One of the primary factors in the conventional home financing process these days, whether it be a purchase or a refinance transaction, is the appraised value of the property. In this article we’ll get into how appraisals work and what you need to know about them.

[note color=”#F0F05D”]Worried About Your Appraised Value?

There are certain circumstances where your lender will not need an appraisal. See if you can skip the appraisal and qualify for HARP Financing, you can learn more about HARP HERE.

If you have had difficulty refinancing due to your appraised value, check with Poli Mortgage to see if you are eligible for a Poli Mortgage HARP Program.[/note]

Any time that you finance a property, your lender needs to know how much that property is worth before they lend money against it. This is to protect their interests. If you were to default on the mortgage, they need a realistic market value in the event they need to liquidate the property to recoup their investment. All transactions involve some type of risk for a lenders, but an appraisal helps minimize some of this risk.

Appraisals are ordered by the lender, and an entity called an AMC, or an appraisal management company, does the actual work. As opposed to how it was done several years ago where the lender had either their own appraisers. This prevents a conflict of interests with appraisers and keeps the lender and the appraiser separate from each other. This is to avoid any type of influence that the lender may have on the appraiser.

The AMC will schedule the appraisal with the home owner and the licensed appraiser will visit the home and take pictures including, street view, rear of the home, interior kitchen, bathrooms and bedrooms.

They will also take a few measurements in order to verify the size of the home. The appraiser will take note of things like quality of construction, fixtures, appliances and systems.

The Actual Appraisal

The appraisal process is made up of two parts. The first is the gathering of market data by the appraiser, the second is the actual inspection of the property to support what they find in the data gathering process.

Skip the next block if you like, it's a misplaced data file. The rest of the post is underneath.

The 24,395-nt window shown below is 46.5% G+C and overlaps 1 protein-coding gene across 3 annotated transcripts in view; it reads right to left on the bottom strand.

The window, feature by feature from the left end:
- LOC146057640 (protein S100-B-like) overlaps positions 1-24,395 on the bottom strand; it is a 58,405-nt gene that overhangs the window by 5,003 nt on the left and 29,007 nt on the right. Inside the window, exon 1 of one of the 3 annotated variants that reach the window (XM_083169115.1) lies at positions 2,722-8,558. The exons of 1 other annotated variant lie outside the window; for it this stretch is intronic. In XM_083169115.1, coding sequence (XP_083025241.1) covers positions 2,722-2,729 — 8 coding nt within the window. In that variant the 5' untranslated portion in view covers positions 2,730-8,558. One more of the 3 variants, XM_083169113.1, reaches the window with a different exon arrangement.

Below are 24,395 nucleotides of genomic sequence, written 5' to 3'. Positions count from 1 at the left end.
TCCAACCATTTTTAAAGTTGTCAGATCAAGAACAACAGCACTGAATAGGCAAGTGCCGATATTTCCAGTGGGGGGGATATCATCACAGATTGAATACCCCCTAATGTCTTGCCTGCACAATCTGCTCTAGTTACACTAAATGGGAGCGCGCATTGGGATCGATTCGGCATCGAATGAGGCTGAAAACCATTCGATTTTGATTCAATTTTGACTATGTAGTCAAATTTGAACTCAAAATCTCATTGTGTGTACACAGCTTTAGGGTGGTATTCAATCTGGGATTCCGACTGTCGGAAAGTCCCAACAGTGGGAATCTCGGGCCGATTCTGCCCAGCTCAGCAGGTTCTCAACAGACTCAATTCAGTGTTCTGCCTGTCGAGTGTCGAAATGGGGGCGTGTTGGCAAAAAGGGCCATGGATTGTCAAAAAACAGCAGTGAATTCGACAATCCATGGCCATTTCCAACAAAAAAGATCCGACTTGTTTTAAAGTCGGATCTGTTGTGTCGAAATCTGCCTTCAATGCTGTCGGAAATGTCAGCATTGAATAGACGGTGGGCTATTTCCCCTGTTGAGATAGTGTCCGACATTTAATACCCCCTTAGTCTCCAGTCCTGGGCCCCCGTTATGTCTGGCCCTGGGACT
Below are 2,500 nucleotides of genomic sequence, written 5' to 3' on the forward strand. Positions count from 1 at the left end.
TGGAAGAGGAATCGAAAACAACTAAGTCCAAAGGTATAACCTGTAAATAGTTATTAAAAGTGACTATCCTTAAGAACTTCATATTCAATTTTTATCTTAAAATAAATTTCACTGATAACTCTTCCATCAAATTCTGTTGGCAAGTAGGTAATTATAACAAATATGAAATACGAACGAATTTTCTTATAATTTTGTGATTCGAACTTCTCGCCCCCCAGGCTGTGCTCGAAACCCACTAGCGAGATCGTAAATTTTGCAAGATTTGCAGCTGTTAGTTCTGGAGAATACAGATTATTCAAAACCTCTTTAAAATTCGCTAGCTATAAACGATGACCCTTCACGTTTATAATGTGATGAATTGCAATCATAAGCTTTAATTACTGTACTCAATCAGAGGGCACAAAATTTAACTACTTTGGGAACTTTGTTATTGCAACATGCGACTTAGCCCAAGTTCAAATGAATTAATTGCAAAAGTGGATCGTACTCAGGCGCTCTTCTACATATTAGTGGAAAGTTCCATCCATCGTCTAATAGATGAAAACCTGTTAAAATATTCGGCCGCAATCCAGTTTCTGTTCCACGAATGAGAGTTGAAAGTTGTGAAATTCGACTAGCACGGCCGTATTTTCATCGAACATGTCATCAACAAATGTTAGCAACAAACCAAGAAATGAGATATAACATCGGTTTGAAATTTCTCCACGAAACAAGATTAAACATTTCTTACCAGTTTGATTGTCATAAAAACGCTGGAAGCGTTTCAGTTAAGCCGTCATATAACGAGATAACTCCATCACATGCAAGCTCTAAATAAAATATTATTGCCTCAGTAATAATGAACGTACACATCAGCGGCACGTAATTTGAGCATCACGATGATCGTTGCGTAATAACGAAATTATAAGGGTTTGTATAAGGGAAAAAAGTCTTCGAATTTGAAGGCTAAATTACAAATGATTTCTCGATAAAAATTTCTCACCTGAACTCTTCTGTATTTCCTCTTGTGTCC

To gather data, the appraiser will use sources such as the MLS, or Multiple Listing Service. This will tell them what similar homes in the area of the subject property have recently sold for. The properties that they use are called “comparables” or “comps”, as they’re sometimes referred to.

Ideally these comps will be within a very small radius, usually within one mile of the subject property, and will have sold within the past several months. These requirements tie back to the fact that lenders need area specific, and current data to be able to determine what a property is worth before lending money against it.

Because no two properties are identical, appraisers use what are called compensating factors to account for the differences. Factors that may be highly desirable in a specific areas, such as having a home on the water, or an oversized lot or more modern amenities for example, may require a significant adjustment. In areas where there are truly no comps, perhaps in a rural area where there are few homes to begin with, the appraiser may go outside of the typical range to find them.

Note that an appraisal is different than a home inspection, where the focus is put on the functional systems in the property making sure everything works properly. The appraisal looks more at what the home is worth among its comparable set of properties.

In Summary

The appraisal is an important part of the home finance process. It gives the lender a good idea as to what the property is worth in relation to other similar properties in that same area. If you have more questions with regard to how appraisals work, please give us a call here at Poli Mortgage Group and we would be glad to help answer those questions.